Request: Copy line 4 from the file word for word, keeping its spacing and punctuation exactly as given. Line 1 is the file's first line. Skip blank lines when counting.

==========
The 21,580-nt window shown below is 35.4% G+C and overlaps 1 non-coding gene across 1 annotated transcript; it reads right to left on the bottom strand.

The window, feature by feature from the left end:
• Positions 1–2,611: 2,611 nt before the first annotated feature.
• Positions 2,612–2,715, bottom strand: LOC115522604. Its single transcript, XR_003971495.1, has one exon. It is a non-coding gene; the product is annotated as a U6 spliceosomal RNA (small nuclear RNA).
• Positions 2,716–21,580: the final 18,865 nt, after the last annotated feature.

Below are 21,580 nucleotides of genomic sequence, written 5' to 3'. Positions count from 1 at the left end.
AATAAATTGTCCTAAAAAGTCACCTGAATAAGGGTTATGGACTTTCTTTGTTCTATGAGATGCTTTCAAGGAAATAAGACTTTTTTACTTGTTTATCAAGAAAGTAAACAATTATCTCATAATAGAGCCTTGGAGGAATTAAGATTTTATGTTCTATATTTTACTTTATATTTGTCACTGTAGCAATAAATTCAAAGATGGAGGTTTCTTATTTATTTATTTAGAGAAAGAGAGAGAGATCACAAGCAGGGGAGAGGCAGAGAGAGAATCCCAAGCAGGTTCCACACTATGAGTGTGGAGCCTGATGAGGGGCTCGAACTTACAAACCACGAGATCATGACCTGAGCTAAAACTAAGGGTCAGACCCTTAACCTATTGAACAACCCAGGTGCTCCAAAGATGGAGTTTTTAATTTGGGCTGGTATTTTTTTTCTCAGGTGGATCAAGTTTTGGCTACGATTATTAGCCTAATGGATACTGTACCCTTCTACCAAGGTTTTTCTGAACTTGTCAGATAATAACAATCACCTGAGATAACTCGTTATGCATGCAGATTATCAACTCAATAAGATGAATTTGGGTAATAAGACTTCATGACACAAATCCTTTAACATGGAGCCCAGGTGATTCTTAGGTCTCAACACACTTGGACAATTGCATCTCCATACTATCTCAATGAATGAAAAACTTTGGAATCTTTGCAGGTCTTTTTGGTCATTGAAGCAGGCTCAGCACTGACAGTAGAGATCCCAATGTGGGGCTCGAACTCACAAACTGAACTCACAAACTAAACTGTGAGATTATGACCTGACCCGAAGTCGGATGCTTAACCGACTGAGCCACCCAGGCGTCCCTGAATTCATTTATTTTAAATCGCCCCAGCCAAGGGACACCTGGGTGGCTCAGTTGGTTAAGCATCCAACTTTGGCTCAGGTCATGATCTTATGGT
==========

• Positions 2,612–2,715, bottom strand: LOC115522604. Its single transcript, XR_003971495.1, has one exon. It is a non-coding gene; the product is annotated as a U6 spliceosomal RNA (small nuclear RNA).